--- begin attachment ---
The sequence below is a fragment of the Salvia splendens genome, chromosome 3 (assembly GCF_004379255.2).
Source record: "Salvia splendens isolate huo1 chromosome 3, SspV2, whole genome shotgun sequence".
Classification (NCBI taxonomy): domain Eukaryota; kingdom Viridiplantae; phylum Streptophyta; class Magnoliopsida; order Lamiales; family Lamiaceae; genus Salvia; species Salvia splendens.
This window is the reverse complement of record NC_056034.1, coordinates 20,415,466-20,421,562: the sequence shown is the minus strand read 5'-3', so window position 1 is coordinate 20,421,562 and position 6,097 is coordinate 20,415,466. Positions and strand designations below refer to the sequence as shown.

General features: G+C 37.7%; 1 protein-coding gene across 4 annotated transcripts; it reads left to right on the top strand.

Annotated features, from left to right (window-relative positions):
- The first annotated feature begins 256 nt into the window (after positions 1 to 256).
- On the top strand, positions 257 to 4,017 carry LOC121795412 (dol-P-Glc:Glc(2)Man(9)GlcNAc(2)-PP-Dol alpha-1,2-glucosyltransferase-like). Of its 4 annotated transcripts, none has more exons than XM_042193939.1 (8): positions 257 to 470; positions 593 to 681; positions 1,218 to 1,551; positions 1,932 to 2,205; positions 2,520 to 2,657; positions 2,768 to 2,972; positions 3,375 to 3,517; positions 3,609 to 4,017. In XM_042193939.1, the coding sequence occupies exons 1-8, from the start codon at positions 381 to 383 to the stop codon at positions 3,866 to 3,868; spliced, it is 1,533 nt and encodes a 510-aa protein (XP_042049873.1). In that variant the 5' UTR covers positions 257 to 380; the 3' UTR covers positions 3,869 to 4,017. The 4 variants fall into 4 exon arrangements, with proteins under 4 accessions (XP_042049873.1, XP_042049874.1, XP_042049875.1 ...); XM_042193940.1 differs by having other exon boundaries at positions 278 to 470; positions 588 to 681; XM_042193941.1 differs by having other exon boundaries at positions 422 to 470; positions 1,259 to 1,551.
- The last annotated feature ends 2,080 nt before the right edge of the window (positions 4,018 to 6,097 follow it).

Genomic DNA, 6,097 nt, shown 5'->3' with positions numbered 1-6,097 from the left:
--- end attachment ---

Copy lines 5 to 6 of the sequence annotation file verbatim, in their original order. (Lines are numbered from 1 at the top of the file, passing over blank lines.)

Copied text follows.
General features: G+C 37.7%; 1 protein-coding gene across 4 annotated transcripts; it reads left to right on the top strand.

Annotated features, from left to right (window-relative positions):